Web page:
So who are these people who stay put in the face of a wall splattered with blood, brain matter and skull fragments? A lot of them come from medical fields that prepare them for the gore — they may have been EMTs or ER nurses. A construction background is helpful, too, because some clean-ups require walls and built-in structures to be removed. Regardless of background, any crime-scene cleaner needs at least three qualities: a strong stomach, the ability to emotionally detach from his work and a sympathetic nature.
Why sympathetic? Because cleaning up a crime scene has one very big difference from cleaning up after, say, a hazardous spill at a chemical plant: Grieving family members. People who loved the deceased are often at the scene while the cleaners are scrubbing blood off the walls. They might be sobbing and looking for support from the only non-grieving people still there – the clean-up crew. Crime-scene cleaners are in the awkward position of having to be stoic in the face of stomach-churning physical remains and yet sensitive in the face of a family’s tragedy. Not everyone can do both.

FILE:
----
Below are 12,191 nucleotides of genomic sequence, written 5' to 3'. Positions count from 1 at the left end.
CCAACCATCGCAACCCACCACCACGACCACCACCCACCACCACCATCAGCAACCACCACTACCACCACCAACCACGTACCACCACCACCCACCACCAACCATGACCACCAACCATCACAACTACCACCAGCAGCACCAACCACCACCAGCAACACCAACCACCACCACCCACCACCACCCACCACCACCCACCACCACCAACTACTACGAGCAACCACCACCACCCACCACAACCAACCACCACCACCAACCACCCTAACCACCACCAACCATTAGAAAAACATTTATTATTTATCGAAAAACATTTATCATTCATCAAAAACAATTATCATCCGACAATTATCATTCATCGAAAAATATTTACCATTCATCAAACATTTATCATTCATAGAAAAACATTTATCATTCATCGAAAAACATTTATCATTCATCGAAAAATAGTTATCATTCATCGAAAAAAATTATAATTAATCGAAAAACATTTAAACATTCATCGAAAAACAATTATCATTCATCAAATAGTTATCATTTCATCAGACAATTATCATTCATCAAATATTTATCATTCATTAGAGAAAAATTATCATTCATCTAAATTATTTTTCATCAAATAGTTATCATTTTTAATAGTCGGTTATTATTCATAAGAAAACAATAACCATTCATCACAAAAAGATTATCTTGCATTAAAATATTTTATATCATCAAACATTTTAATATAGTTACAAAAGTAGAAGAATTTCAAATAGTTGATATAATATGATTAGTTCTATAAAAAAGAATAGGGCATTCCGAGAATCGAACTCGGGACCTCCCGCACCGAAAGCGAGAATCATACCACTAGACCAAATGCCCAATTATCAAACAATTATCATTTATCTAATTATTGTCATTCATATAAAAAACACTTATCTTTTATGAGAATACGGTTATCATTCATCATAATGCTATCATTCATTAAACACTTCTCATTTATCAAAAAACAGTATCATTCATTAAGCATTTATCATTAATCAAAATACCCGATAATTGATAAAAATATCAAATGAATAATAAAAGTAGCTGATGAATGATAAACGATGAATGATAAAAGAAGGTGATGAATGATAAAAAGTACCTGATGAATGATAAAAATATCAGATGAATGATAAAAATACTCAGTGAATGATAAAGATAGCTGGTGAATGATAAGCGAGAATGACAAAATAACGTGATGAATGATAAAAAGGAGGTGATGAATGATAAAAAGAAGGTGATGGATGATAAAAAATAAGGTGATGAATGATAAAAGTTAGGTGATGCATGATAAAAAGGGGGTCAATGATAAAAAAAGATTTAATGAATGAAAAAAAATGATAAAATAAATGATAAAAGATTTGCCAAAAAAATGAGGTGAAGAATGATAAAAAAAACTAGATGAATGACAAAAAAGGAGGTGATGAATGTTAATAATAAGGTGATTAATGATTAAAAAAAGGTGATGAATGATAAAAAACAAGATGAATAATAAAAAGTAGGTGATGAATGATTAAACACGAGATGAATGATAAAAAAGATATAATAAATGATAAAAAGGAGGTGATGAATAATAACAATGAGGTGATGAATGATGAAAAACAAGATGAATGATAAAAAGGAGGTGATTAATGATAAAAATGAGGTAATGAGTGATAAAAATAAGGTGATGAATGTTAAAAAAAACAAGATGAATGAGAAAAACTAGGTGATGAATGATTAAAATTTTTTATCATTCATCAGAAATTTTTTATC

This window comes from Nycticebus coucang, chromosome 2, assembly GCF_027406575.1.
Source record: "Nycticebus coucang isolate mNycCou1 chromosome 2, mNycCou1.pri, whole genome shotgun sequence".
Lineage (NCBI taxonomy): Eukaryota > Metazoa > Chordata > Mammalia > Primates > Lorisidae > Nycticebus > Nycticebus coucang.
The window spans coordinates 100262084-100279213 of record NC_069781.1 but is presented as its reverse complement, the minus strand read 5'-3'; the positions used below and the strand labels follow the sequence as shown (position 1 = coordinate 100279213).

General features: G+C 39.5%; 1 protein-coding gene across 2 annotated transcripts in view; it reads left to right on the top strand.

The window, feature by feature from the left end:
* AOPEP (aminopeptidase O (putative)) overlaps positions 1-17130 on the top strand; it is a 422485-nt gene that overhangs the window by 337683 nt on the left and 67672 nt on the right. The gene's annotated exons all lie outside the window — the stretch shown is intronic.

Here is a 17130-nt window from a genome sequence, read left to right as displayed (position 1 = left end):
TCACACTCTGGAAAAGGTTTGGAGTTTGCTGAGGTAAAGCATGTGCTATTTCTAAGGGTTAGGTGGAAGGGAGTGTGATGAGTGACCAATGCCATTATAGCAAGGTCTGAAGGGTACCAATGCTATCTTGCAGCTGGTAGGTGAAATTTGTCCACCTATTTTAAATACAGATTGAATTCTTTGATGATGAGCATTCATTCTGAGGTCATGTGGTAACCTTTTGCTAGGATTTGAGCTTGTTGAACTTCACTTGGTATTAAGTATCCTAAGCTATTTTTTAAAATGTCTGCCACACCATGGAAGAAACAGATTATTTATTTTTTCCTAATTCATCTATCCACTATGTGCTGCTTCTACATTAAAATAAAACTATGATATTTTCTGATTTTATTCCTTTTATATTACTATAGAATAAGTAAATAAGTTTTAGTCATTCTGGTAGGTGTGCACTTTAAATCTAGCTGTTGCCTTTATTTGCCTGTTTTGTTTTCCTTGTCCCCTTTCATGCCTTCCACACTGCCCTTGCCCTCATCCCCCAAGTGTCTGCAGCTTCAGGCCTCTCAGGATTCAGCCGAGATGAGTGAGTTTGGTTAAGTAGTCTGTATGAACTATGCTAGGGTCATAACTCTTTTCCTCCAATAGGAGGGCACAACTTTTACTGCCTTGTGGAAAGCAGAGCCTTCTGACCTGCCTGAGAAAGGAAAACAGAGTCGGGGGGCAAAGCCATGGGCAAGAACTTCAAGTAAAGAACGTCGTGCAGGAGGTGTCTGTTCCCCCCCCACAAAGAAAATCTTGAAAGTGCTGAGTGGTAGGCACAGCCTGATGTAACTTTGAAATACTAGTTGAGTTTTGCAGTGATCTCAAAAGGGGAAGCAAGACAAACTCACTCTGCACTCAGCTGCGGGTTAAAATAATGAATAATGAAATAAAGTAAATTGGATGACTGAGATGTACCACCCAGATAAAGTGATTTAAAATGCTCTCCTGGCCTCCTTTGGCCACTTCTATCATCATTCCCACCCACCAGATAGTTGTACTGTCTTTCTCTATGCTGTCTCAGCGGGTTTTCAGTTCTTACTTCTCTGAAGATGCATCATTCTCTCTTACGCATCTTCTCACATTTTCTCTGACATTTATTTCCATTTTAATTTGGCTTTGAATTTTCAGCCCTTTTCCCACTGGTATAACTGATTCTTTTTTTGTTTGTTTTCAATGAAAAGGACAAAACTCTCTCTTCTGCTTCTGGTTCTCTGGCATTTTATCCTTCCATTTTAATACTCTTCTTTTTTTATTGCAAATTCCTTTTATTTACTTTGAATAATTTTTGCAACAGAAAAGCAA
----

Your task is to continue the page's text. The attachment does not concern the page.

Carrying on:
Crime-scene cleaners handle a wide variety of messy situations, each of which carries its own dangers and particularly nauseating characteristics.
If cleaning up blood and brains and poisonous waste all sounds perfectly manageable to you, you might be a candidate for a career in crime-scene clean-up
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